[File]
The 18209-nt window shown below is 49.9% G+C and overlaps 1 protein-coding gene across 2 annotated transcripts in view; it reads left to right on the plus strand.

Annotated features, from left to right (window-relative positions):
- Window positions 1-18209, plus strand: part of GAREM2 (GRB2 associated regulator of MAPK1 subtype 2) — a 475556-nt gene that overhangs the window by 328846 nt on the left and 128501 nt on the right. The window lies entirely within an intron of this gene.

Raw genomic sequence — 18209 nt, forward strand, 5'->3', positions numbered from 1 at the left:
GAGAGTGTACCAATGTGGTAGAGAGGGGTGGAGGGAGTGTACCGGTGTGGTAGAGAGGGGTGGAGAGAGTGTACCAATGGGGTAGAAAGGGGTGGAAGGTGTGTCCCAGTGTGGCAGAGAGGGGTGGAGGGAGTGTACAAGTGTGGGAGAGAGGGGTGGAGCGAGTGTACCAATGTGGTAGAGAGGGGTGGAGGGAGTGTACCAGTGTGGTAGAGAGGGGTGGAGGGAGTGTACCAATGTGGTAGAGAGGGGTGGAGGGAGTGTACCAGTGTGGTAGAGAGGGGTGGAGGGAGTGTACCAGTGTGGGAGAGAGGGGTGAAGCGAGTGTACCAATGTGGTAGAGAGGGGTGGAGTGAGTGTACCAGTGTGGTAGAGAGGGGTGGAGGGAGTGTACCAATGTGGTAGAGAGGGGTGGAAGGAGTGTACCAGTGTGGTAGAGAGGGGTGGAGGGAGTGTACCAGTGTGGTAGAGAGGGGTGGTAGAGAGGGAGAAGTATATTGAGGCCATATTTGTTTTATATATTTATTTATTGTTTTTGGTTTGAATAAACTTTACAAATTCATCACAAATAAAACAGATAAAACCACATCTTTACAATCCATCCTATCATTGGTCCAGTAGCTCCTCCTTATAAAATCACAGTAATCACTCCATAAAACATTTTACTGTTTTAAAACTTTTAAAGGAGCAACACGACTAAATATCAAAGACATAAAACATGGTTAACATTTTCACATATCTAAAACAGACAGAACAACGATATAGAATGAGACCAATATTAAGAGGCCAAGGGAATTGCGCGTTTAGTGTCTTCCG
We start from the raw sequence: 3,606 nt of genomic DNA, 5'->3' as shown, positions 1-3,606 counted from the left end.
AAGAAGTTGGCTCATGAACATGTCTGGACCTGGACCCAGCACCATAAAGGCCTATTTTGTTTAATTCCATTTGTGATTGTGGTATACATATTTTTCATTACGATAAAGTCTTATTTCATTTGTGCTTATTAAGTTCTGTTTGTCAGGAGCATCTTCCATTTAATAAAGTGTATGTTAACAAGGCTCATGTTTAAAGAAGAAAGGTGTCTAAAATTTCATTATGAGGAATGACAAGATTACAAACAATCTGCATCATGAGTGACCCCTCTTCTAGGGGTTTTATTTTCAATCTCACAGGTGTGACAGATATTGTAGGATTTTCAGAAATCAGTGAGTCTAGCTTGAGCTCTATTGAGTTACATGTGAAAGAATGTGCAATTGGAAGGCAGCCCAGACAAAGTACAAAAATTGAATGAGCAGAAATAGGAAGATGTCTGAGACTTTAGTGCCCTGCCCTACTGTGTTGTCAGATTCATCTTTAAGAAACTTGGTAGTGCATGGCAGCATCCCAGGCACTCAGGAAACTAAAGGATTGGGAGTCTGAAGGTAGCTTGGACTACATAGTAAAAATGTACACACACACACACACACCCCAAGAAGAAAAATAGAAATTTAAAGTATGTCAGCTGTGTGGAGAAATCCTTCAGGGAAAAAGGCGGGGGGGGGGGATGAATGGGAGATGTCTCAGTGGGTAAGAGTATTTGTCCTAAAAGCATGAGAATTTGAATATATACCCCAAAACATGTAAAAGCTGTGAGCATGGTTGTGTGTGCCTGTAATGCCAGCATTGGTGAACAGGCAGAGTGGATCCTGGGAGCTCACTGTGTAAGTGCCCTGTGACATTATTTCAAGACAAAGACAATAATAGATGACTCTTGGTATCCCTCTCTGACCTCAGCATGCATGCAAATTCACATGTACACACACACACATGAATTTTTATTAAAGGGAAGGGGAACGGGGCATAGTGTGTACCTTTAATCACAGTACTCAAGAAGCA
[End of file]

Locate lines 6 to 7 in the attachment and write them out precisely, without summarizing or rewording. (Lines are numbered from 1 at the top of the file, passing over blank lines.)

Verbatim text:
We start from the raw sequence: 3,606 nt of genomic DNA, 5'->3' as shown, positions 1-3,606 counted from the left end.
AAGAAGTTGGCTCATGAACATGTCTGGACCTGGACCCAGCACCATAAAGGCCTATTTTGTTTAATTCCATTTGTGATTGTGGTATACATATTTTTCATTACGATAAAGTCTTATTTCATTTGTGCTTATTAAGTTCTGTTTGTCAGGAGCATCTTCCATTTAATAAAGTGTATGTTAACAAGGCTCATGTTTAAAGAAGAAAGGTGTCTAAAATTTCATTATGAGGAATGACAAGATTACAAACAATCTGCATCATGAGTGACCCCTCTTCTAGGGGTTTTATTTTCAATCTCACAGGTGTGACAGATATTGTAGGATTTTCAGAAATCAGTGAGTCTAGCTTGAGCTCTATTGAGTTACATGTGAAAGAATGTGCAATTGGAAGGCAGCCCAGACAAAGTACAAAAATTGAATGAGCAGAAATAGGAAGATGTCTGAGACTTTAGTGCCCTGCCCTACTGTGTTGTCAGATTCATCTTTAAGAAACTTGGTAGTGCATGGCAGCATCCCAGGCACTCAGGAAACTAAAGGATTGGGAGTCTGAAGGTAGCTTGGACTACATAGTAAAAATGTACACACACACACACACACCCCAAGAAGAAAAATAGAAATTTAAAGTATGTCAGCTGTGTGGAGAAATCCTTCAGGGAAAAAGGCGGGGGGGGGGGATGAATGGGAGATGTCTCAGTGGGTAAGAGTATTTGTCCTAAAAGCATGAGAATTTGAATATATACCCCAAAACATGTAAAAGCTGTGAGCATGGTTGTGTGTGCCTGTAATGCCAGCATTGGTGAACAGGCAGAGTGGATCCTGGGAGCTCACTGTGTAAGTGCCCTGTGACATTATTTCAAGACAAAGACAATAATAGATGACTCTTGGTATCCCTCTCTGACCTCAGCATGCATGCAAATTCACATGTACACACACACACATGAATTTTTATTAAAGGGAAGGGGAACGGGGCATAGTGTGTACCTTTAATCACAGTACTCAAGAAGCA